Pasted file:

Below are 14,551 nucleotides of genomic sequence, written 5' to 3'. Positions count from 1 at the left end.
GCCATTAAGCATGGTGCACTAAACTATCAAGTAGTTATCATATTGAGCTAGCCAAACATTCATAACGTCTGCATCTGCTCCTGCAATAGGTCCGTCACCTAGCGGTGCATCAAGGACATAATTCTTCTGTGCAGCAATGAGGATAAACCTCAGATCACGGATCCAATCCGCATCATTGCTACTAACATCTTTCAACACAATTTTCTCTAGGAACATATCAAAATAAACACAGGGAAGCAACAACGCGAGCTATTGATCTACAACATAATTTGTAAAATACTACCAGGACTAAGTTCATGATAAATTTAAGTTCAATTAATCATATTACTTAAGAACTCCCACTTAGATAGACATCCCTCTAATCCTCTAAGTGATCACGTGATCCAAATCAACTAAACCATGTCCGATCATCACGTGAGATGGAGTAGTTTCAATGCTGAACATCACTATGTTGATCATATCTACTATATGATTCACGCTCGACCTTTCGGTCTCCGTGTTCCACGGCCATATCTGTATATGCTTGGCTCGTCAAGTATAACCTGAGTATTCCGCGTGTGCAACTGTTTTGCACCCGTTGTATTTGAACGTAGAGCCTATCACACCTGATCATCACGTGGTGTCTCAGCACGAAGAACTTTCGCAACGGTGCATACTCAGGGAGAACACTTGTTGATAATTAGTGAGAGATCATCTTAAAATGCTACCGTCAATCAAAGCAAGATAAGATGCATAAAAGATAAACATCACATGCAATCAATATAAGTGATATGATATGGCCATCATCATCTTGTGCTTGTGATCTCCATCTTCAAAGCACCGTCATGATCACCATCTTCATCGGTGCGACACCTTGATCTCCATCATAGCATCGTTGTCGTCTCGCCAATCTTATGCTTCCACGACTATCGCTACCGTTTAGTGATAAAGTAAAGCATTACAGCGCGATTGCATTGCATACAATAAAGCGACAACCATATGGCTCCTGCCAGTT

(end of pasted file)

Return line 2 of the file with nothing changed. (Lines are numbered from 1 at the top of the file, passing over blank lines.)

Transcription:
GCCATTAAGCATGGTGCACTAAACTATCAAGTAGTTATCATATTGAGCTAGCCAAACATTCATAACGTCTGCATCTGCTCCTGCAATAGGTCCGTCACCTAGCGGTGCATCAAGGACATAATTCTTCTGTGCAGCAATGAGGATAAACCTCAGATCACGGATCCAATCCGCATCATTGCTACTAACATCTTTCAACACAATTTTCTCTAGGAACATATCAAAATAAACACAGGGAAGCAACAACGCGAGCTATTGATCTACAACATAATTTGTAAAATACTACCAGGACTAAGTTCATGATAAATTTAAGTTCAATTAATCATATTACTTAAGAACTCCCACTTAGATAGACATCCCTCTAATCCTCTAAGTGATCACGTGATCCAAATCAACTAAACCATGTCCGATCATCACGTGAGATGGAGTAGTTTCAATGCTGAACATCACTATGTTGATCATATCTACTATATGATTCACGCTCGACCTTTCGGTCTCCGTGTTCCACGGCCATATCTGTATATGCTTGGCTCGTCAAGTATAACCTGAGTATTCCGCGTGTGCAACTGTTTTGCACCCGTTGTATTTGAACGTAGAGCCTATCACACCTGATCATCACGTGGTGTCTCAGCACGAAGAACTTTCGCAACGGTGCATACTCAGGGAGAACACTTGTTGATAATTAGTGAGAGATCATCTTAAAATGCTACCGTCAATCAAAGCAAGATAAGATGCATAAAAGATAAACATCACATGCAATCAATATAAGTGATATGATATGGCCATCATCATCTTGTGCTTGTGATCTCCATCTTCAAAGCACCGTCATGATCACCATCTTCATCGGTGCGACACCTTGATCTCCATCATAGCATCGTTGTCGTCTCGCCAATCTTATGCTTCCACGACTATCGCTACCGTTTAGTGATAAAGTAAAGCATTACAGCGCGATTGCATTGCATACAATAAAGCGACAACCATATGGCTCCTGCCAGTT